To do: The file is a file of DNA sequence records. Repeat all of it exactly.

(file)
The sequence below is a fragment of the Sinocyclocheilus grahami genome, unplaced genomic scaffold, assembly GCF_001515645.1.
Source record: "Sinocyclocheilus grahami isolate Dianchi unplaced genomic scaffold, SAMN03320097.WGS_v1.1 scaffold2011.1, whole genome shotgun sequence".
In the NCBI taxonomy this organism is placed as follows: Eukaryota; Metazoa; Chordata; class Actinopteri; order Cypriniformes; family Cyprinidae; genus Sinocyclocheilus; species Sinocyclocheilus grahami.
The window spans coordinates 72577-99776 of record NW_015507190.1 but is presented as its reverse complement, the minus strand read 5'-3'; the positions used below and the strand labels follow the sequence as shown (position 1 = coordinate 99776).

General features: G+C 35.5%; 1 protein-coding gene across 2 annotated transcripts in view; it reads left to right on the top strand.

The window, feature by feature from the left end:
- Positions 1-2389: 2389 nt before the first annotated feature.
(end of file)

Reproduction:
The sequence below is a fragment of the Sinocyclocheilus grahami genome, unplaced genomic scaffold, assembly GCF_001515645.1.
Source record: "Sinocyclocheilus grahami isolate Dianchi unplaced genomic scaffold, SAMN03320097.WGS_v1.1 scaffold2011.1, whole genome shotgun sequence".
In the NCBI taxonomy this organism is placed as follows: Eukaryota; Metazoa; Chordata; class Actinopteri; order Cypriniformes; family Cyprinidae; genus Sinocyclocheilus; species Sinocyclocheilus grahami.
The window spans coordinates 72577-99776 of record NW_015507190.1 but is presented as its reverse complement, the minus strand read 5'-3'; the positions used below and the strand labels follow the sequence as shown (position 1 = coordinate 99776).

General features: G+C 35.5%; 1 protein-coding gene across 2 annotated transcripts in view; it reads left to right on the top strand.

The window, feature by feature from the left end:
- Positions 1-2389: 2389 nt before the first annotated feature.